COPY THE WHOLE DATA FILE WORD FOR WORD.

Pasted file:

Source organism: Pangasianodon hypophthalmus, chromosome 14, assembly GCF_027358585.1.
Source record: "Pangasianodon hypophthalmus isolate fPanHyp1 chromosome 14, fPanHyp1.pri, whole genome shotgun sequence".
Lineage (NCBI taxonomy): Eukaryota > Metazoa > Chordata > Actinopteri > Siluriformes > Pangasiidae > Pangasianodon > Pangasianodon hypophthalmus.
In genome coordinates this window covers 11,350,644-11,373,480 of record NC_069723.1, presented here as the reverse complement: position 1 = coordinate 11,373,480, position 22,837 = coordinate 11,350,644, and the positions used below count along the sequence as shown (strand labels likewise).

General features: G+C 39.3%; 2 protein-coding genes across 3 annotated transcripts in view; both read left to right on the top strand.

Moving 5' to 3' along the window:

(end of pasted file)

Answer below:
Source organism: Pangasianodon hypophthalmus, chromosome 14, assembly GCF_027358585.1.
Source record: "Pangasianodon hypophthalmus isolate fPanHyp1 chromosome 14, fPanHyp1.pri, whole genome shotgun sequence".
Lineage (NCBI taxonomy): Eukaryota > Metazoa > Chordata > Actinopteri > Siluriformes > Pangasiidae > Pangasianodon > Pangasianodon hypophthalmus.
In genome coordinates this window covers 11,350,644-11,373,480 of record NC_069723.1, presented here as the reverse complement: position 1 = coordinate 11,373,480, position 22,837 = coordinate 11,350,644, and the positions used below count along the sequence as shown (strand labels likewise).

General features: G+C 39.3%; 2 protein-coding genes across 3 annotated transcripts in view; both read left to right on the top strand.

Moving 5' to 3' along the window: